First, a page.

The Blob (1958): Review

The Blob (1958): Review

The Blob (1958): Review. By Joe Muldoon

With a career consisting of performances in classics such as The Magnificent Seven, The Great Escape, and Bullitt, there are few films in Steve McQueen’s career that have gone under the radar. Alas, nestled in amongst these hits, there’s the star’s first-ever leading role in perhaps the most delightfully ridiculous film of his career: The Blob.

A meteorite crashes into a hill by a small Pennsylvania town. An old man stumbles upon the meteorite and wisely prods at it with a stick, causing it to break open and expel a strange amoebic Blob that attaches itself to his hand. The man is unable to rid himself of the form and staggers into the road, almost being run down by cruising teenage lovers Steve (McQueen) and Jane (Aneta Corsaut).

The teens rush the man to a doctor who has him anaesthetised. Sending the couple back out to locate the crash site, the doctor is left with his new patient, horrified to see the Blob absorbing him. In the ensuing chaos following the consumption of the Blob’s first victim, a nurse is absorbed, the doctor suffering the same fate shortly thereafter.

This is witnessed by a newly-returned Steve, who then flees the scene with Jane, the pair seeking help at the local police station. Their story is naturally dismissed as a youthful prank, the idea of an alien carnivorous goop being as ludicrous as 28-year-old McQueen passing for a teenage highschooler. The two set about warning the townsfolk of the impending danger, and so commences the Blob’s reign of terror.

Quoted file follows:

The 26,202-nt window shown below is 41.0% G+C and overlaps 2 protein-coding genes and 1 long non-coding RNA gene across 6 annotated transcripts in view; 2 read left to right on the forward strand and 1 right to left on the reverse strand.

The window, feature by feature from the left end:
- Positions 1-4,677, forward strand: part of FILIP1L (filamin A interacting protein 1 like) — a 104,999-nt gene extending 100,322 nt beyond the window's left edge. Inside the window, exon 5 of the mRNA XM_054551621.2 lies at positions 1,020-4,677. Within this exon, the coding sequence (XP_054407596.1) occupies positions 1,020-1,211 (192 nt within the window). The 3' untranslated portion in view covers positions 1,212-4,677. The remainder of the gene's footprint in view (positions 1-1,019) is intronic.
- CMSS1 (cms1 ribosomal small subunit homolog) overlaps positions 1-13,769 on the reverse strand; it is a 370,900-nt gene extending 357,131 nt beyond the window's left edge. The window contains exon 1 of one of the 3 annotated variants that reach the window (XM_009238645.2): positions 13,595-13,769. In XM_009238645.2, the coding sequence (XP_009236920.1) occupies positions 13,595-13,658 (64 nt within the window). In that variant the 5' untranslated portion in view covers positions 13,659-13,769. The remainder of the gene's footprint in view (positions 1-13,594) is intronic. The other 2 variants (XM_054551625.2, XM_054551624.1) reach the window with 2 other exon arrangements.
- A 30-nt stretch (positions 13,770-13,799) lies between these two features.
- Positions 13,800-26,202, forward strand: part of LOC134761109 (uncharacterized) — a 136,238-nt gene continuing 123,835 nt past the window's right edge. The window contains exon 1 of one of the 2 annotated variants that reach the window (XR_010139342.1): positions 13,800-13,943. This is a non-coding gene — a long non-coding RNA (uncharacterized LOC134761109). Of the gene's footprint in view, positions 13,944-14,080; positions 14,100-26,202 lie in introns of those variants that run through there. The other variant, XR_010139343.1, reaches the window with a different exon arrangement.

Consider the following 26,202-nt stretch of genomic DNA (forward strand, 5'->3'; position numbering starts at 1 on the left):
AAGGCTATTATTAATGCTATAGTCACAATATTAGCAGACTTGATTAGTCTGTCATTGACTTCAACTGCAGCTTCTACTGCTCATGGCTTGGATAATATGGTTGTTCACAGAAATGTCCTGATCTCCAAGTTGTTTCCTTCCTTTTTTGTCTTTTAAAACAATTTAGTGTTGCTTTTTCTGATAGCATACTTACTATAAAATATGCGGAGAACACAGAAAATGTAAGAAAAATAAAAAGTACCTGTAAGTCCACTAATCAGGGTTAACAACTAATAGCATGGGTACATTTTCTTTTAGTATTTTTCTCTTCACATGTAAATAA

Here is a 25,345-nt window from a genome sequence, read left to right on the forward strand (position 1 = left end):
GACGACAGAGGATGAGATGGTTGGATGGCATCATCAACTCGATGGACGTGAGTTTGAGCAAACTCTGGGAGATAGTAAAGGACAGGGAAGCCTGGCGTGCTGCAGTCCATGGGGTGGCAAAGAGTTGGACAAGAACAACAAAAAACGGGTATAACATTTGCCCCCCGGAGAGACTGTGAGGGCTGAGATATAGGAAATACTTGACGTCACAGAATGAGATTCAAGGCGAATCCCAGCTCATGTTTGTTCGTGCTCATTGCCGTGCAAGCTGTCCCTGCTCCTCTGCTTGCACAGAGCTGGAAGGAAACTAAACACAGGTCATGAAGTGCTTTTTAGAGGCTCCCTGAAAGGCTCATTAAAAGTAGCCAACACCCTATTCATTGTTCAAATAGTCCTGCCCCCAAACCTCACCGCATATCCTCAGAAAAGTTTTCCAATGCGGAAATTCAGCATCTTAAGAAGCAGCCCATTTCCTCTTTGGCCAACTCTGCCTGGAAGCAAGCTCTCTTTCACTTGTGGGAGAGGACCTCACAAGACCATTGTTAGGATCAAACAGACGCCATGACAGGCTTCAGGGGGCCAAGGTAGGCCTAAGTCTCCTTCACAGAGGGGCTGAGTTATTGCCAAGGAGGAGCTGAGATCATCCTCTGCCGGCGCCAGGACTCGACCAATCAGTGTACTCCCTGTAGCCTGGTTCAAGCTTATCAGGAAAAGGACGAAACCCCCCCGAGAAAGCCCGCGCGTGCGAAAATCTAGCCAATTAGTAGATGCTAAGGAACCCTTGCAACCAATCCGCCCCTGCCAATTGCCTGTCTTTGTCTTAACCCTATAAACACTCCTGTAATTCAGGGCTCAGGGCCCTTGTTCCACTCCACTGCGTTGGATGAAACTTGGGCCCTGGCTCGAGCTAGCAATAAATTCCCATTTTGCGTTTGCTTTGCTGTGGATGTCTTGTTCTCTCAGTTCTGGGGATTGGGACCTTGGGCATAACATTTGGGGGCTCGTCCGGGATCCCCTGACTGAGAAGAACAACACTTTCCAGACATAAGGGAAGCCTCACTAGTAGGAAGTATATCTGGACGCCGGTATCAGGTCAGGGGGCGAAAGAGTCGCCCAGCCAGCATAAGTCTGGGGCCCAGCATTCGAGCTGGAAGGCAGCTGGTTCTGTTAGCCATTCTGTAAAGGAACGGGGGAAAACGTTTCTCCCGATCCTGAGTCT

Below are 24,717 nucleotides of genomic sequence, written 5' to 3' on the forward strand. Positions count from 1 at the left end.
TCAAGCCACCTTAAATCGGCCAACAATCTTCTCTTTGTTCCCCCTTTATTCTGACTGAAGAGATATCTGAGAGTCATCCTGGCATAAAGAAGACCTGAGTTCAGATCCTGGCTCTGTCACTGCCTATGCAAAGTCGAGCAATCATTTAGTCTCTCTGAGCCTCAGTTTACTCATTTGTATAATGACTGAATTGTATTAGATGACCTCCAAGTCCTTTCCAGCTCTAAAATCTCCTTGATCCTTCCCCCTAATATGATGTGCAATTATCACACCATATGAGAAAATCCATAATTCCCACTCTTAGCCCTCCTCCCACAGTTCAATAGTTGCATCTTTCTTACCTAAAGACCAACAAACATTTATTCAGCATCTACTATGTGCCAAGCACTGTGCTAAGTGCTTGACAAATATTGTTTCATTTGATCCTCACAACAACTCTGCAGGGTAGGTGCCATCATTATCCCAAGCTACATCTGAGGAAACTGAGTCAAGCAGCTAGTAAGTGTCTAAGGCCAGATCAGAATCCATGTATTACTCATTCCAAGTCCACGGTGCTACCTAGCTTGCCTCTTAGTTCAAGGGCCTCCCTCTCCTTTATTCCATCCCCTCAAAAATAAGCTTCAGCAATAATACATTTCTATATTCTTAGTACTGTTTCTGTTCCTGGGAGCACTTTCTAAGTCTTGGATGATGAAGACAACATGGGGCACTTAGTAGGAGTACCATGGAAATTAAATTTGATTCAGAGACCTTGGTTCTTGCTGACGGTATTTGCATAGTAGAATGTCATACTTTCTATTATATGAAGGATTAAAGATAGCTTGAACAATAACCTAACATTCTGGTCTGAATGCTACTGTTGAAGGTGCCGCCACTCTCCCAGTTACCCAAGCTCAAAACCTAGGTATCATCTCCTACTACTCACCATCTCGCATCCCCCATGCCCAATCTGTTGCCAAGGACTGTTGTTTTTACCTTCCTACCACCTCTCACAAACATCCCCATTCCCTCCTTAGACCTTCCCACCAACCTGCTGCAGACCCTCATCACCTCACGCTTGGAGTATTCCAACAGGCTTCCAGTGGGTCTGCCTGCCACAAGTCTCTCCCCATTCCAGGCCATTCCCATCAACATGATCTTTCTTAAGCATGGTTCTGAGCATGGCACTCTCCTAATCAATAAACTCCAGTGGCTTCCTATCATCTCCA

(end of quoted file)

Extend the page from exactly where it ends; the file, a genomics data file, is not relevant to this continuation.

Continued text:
With the American film industry of the 1950s came a spate of science fiction features, many of which barely rose above middle-of-the-road drive-in popcorn flicks – against all the odds, The Blob somehow found itself a measure of success on the bill of a double-feature with I Married a Monster from Outer Space, eventually finding itself atop the bill.

Compared to its undeniably brilliant contemporaries The Day the Earth Stood Still and The War of the Worlds, The Blob is a rather poor film. The acting is noticeably wooden (including McQueen’s performance, which gives little glimpse into the career he would go on to enjoy), the melodramatic filler arguably detracts from the story, and the titular Blob’s appearances are frankly scant. Yet, despite this, there’s something oddly charming about a schlocky B-movie premised upon a backwater town being terrorised by a roving glob of gelatinous death.

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